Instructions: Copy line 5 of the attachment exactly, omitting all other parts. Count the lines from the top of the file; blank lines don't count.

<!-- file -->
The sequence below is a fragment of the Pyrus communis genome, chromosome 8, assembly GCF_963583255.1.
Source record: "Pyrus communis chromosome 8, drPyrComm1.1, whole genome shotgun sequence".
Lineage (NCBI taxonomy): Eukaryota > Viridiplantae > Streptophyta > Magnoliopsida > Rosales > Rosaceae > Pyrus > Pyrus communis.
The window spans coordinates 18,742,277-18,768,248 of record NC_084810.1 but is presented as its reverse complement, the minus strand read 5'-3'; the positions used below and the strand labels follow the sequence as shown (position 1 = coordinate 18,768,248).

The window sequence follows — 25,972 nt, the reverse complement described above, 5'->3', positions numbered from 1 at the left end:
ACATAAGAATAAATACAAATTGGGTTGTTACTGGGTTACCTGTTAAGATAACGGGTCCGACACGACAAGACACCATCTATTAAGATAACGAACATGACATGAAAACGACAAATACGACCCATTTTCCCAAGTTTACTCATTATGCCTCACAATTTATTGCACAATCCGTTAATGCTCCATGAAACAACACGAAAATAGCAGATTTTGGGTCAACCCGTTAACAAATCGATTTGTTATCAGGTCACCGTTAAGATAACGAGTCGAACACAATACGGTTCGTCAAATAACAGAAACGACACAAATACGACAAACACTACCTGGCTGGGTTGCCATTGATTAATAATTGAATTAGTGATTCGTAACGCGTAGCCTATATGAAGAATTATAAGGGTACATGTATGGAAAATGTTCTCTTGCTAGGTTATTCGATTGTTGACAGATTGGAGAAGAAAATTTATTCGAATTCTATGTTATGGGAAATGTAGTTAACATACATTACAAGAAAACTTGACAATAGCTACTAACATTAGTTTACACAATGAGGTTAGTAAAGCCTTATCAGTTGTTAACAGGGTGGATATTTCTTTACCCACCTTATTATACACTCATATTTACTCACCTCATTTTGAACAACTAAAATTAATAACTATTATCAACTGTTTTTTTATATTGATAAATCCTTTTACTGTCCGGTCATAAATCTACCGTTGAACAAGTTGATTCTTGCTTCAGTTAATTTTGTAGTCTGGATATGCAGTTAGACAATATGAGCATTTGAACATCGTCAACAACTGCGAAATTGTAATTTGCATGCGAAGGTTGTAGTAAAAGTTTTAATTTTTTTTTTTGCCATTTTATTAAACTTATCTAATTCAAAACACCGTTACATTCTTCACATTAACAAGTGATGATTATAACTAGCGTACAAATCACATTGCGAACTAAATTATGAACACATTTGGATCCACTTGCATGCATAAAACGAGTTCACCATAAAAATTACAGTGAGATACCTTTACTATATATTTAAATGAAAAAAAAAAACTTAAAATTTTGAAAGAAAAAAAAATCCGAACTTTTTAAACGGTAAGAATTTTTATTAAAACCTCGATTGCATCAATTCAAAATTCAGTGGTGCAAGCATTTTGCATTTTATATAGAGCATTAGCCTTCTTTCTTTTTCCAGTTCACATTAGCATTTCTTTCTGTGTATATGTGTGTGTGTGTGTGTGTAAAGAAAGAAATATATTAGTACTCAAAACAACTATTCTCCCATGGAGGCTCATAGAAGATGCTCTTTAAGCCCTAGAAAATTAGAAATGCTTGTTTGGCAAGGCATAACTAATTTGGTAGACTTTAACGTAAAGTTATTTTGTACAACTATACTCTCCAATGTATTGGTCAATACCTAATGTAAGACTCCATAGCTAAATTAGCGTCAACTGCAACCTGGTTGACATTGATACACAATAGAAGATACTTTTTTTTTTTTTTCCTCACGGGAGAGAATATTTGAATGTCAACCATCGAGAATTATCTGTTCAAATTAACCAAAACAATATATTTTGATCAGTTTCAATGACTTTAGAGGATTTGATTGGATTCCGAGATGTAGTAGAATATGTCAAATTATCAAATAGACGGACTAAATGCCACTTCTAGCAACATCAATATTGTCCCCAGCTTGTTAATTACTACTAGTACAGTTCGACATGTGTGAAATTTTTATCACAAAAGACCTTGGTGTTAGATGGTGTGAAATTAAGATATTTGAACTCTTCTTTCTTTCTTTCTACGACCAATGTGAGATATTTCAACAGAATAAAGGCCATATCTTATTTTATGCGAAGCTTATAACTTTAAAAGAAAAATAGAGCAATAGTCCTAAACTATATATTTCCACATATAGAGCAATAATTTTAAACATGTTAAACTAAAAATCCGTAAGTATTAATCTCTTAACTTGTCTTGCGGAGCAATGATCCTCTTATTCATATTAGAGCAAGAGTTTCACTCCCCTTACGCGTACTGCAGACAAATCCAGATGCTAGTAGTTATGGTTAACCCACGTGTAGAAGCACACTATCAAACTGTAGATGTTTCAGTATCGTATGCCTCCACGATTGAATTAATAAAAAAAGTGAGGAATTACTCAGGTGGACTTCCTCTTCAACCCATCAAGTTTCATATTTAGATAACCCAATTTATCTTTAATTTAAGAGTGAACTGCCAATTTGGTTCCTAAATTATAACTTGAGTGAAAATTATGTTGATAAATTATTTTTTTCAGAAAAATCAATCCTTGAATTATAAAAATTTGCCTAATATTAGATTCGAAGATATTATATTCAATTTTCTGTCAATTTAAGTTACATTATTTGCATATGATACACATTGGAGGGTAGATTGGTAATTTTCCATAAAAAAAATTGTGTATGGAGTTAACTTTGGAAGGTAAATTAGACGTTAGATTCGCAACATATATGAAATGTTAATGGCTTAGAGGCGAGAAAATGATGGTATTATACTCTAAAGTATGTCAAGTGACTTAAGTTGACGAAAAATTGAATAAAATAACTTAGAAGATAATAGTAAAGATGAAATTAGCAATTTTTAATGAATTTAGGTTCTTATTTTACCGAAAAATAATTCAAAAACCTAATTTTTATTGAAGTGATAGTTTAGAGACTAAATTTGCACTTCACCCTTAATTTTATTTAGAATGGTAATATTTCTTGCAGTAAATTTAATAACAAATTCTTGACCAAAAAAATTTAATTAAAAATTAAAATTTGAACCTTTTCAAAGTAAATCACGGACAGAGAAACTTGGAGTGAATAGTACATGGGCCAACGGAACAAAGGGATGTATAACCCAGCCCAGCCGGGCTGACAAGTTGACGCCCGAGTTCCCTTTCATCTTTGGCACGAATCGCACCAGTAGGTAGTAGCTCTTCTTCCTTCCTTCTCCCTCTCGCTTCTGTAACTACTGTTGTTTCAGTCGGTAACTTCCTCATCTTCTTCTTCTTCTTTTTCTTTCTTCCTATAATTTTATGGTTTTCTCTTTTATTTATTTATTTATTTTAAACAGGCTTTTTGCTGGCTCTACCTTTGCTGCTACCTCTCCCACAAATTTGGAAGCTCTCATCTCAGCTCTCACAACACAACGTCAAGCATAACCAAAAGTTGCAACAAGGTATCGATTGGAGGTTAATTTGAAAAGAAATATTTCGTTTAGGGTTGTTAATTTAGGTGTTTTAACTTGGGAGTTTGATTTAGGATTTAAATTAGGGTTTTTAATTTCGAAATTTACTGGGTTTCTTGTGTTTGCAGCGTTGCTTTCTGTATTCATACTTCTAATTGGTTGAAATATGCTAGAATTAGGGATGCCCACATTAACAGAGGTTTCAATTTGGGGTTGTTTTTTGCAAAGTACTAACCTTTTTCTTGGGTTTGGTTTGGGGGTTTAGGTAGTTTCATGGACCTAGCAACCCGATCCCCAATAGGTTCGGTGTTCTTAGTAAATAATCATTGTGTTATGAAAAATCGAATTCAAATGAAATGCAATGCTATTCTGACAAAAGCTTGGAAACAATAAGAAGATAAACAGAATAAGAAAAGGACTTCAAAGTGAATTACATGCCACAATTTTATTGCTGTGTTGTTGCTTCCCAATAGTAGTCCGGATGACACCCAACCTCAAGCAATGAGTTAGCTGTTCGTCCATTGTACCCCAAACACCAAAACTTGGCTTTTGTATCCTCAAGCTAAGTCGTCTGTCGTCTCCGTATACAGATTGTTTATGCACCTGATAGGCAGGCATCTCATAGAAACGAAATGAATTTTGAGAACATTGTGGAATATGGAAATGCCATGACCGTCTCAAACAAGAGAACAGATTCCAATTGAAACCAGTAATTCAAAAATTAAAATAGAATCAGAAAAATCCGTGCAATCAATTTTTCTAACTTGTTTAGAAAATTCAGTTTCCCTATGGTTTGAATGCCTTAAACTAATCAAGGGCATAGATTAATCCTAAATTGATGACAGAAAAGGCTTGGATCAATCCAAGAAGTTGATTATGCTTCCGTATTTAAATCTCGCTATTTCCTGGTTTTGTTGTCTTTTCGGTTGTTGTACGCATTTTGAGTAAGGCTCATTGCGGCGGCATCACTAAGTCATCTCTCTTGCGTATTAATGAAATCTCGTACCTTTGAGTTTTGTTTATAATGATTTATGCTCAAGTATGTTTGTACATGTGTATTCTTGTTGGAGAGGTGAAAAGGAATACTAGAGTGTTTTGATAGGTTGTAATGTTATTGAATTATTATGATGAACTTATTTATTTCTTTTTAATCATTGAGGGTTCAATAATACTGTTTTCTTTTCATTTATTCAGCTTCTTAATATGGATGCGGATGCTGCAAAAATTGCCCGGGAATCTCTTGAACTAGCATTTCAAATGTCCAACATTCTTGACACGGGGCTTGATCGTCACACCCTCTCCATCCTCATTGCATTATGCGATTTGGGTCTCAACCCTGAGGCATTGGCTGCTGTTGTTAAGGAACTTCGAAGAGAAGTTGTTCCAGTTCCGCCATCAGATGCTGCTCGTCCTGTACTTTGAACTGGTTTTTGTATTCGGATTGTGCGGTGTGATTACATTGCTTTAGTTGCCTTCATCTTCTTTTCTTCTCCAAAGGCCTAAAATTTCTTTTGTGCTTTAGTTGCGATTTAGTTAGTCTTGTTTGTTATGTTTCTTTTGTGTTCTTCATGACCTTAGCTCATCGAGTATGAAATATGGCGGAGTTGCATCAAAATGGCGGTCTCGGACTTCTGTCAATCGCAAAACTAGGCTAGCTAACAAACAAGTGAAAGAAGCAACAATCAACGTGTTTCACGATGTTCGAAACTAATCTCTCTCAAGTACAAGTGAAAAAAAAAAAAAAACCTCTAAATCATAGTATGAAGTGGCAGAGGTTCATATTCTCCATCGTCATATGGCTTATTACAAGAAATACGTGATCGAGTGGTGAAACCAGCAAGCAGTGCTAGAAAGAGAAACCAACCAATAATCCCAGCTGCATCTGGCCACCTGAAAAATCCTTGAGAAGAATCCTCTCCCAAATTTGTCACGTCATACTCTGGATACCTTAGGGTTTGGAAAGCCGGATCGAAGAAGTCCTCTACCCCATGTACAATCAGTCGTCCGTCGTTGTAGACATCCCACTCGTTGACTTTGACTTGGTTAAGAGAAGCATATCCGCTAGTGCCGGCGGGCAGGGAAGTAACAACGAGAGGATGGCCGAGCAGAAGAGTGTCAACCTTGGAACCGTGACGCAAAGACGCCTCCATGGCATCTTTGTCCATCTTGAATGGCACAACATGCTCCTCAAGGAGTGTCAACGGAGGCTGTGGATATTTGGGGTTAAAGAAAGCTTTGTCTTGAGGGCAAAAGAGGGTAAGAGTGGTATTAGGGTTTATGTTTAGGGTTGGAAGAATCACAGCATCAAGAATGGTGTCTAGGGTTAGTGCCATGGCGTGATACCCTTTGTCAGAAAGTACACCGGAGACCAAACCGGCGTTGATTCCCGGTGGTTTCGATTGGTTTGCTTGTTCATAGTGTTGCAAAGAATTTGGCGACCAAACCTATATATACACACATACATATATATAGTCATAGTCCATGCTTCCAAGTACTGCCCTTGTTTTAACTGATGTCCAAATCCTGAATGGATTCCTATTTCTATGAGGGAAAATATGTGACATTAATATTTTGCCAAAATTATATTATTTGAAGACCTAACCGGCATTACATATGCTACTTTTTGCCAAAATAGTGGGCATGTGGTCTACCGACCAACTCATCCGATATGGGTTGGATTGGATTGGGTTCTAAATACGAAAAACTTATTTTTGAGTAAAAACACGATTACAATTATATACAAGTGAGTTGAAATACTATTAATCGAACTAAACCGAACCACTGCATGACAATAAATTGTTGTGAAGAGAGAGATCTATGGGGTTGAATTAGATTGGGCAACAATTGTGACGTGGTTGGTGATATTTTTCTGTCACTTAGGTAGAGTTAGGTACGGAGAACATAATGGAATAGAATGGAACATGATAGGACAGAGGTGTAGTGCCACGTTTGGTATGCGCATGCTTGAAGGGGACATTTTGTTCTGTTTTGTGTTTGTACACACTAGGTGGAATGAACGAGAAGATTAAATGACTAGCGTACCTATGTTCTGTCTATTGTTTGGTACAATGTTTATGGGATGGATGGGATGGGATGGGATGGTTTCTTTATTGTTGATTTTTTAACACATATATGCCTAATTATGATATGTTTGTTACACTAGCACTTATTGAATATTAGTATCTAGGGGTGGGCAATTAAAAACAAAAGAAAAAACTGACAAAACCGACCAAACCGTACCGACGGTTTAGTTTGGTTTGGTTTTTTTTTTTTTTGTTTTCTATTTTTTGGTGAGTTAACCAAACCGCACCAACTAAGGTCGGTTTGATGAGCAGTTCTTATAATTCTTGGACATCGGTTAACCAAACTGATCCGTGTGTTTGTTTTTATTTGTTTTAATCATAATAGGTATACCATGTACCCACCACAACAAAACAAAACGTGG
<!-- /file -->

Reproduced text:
The window sequence follows — 25,972 nt, the reverse complement described above, 5'->3', positions numbered from 1 at the left end: